Many people consider vitamin deficiencies as a thing of the past. Unfortunately, the truth is that the majority of America’s population has a vitamin deficiency of some sort. This is mainly due to poor diet. You may eat well, but there are other factors (such as health conditions and age) that can have an impact on your body’s ability to absorb vitamins in your food.
Vitamin deficiencies can alter our bodily functions and its processes at the most basic cellular level, including enzyme function, digestion, water balance, new signaling, and metabolism. It is vital for our body’s function, development, and growth that we resolve these deficiencies immediately.
Vitamin deficiencies can lead to diseases, such as osteoporosis from a lack of vitamin D and calcium. As well as low iron counts leading to anemia, which is a drain on your energy. There are several telltale symptoms related to vitamin deficiency, and in this case seven incredibly common nutrient deficiencies.
It maintains strong bones, controlling nerve function and muscles. Signs of calcium deficiency include muscle cramps, poor appetite, fatigue, and abnormal heart rhythms.
The best way to combat a calcium deficiency is by getting three servings of yogurt or milk every day. Other excellent sources of calcium include dark, leafy greens, cheese, and calcium-fortified orange juice.
Another vitamin that is critical to bone health. Long-term vitamin D deficiency can lead to a softening of bones- but short-term deficiency symptoms include muscle aches, muscle weakness, and fatigue.
There are several ways to get the vitamin D your body needs, getting three servings of yogurt or fortified milk every day, and eating fatty fish (like tuna or salmon) twice a week, and taking advantage of sunshine whenever it presents yourself (just remember to wear sunscreen).
Potassium works to keep the heart, kidneys, and other organs functioning properly. Short-term potassium deficiencies are common during bouts of vomiting, diarrhea, taking antibiotics, and sweating excessively. More serious potassium deficiencies could be a result of kidney disease or eating disorders.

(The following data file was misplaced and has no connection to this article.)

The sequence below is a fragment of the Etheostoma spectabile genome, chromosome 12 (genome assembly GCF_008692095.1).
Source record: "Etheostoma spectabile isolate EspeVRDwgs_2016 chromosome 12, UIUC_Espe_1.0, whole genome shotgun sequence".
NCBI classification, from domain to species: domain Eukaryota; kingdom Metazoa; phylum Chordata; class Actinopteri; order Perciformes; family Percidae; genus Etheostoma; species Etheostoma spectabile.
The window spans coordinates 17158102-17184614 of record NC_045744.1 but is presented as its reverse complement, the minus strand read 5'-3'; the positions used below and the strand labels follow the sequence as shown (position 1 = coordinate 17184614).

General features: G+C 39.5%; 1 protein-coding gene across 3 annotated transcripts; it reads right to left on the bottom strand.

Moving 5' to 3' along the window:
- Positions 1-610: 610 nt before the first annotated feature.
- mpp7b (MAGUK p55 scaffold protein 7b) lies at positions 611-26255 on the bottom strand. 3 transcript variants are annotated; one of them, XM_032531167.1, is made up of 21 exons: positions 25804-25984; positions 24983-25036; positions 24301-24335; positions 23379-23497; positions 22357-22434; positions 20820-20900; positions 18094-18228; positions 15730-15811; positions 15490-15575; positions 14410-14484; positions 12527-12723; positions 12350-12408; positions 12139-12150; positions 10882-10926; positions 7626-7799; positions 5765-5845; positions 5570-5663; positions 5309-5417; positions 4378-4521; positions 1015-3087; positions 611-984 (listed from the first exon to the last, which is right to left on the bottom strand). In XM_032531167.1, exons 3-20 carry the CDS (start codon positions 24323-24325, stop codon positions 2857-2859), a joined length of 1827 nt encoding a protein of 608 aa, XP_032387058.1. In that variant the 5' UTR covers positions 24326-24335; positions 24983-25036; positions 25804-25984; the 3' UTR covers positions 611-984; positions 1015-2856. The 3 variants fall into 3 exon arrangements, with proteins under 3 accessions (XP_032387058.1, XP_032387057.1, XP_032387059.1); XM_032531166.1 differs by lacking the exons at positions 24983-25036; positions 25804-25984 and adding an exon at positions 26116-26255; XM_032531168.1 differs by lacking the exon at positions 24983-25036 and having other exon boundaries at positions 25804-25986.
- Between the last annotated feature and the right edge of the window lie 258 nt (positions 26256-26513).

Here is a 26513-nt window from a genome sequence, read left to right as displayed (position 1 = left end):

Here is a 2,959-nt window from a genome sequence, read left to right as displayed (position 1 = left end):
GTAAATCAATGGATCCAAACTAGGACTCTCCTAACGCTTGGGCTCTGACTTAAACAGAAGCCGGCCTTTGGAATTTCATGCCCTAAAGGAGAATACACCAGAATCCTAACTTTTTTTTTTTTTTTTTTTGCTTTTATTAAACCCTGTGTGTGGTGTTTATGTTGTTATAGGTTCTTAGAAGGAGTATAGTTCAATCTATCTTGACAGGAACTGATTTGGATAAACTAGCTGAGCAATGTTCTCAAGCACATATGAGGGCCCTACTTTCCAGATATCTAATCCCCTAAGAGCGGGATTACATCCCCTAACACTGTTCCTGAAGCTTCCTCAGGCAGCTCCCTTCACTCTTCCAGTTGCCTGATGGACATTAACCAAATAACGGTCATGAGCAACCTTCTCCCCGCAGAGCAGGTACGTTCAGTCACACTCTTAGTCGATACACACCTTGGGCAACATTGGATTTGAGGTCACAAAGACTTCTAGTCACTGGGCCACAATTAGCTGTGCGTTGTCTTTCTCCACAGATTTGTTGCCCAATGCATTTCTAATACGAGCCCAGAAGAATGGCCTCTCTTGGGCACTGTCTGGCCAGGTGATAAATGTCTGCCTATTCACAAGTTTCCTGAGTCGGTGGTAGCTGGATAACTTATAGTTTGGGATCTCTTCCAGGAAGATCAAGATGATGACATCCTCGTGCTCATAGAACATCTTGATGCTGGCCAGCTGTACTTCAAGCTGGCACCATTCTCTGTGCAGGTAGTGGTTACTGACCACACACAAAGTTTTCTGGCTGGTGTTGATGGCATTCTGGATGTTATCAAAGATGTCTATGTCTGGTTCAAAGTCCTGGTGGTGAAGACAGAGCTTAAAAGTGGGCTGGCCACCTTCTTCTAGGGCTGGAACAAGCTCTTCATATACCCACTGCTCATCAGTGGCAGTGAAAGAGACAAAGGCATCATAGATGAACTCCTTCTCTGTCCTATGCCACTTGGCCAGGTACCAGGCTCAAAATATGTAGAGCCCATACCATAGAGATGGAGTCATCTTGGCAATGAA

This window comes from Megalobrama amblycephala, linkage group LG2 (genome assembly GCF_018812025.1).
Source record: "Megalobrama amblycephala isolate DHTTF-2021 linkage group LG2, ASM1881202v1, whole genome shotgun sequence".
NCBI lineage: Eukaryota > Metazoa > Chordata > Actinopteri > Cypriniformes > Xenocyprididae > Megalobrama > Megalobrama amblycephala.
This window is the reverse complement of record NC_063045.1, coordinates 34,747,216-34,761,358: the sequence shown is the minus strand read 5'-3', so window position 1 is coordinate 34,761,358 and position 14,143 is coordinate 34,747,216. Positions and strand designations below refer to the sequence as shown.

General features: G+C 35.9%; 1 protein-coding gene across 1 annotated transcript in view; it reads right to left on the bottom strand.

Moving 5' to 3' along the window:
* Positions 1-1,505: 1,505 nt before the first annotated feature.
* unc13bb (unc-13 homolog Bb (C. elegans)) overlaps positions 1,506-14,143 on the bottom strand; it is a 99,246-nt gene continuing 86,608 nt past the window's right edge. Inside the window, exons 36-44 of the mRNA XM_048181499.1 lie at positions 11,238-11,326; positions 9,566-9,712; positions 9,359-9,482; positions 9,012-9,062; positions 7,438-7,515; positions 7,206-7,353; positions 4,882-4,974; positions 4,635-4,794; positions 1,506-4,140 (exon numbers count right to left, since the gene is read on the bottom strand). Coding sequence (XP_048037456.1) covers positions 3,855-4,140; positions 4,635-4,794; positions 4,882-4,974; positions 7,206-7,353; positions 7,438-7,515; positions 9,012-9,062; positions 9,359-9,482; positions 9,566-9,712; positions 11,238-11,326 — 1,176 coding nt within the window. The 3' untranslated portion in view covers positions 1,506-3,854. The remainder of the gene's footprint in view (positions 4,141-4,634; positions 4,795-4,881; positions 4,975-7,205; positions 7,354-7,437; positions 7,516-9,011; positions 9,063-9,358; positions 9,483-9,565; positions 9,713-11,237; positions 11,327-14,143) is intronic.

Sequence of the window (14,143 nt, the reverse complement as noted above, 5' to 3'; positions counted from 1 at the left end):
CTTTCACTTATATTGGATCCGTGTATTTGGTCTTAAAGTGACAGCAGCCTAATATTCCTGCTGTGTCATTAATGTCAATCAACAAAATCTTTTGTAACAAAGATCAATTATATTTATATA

Symptoms of deficiency include muscle weakness, weight loss, constipation, as well as abnormal heart rhythm in severe cases.
Bananas, milk, whole grains, peas, vegetables, and beans are all excellent, natural sources of potassium.
When iron levels drop too low your body is unable to carry oxygen effectively, which affects the body’s ability to make red blood cells. Low iron level can lead to anemia, which causes fatigue. If your hair is thin and dull and your skin is pale, then you may be iron deficient.
Try eating lentils, beef, oysters, spinach, iron-fortified cereals, and beans (chickpeas, white beans, and kidney beans) to boost your iron levels.
Unfortunately, this is becoming a more common deficiency, with weight loss surgery and veganism growing in popularity. Symptoms include fatigue, anemia, swollen tongue, paranoia, hallucinations, memory loss, balance issues, and numbness in extremities.
Vitamin B12 is available from animal sources including chicken, fish, milk, and yogurt. For vegans, there are meat substitutes, non-dairy milk, and breakfast cereals that are fortified with B12.
Folic acid is especially important for women in the childbearing age bracket. Prenatal vitamins contain a substantial dose and deficiencies cause decreases in cell numbers, as well as large red blood cells. During pregnancy, this can have an impact on neural tube defects for the unborn. Folic acid deficiency symptoms include gray hair, mouth ulcers, fatigue, a swollen tongue, and poor growth.
If you’re aiming to get pregnant, or could fall pregnant, you should be taking folate supplements daily. Otherwise, you can get your fix from oranges, lentils, leafy greens, and beans.
Another key aspect for promoting bone health, deficiencies include fatigue, nausea, vomiting, and a loss of appetite. Great sources of magnesium include nuts, edamame, and black beans.
Your best bet to avoid any vitamin deficiency is to eat a well-balanced diet.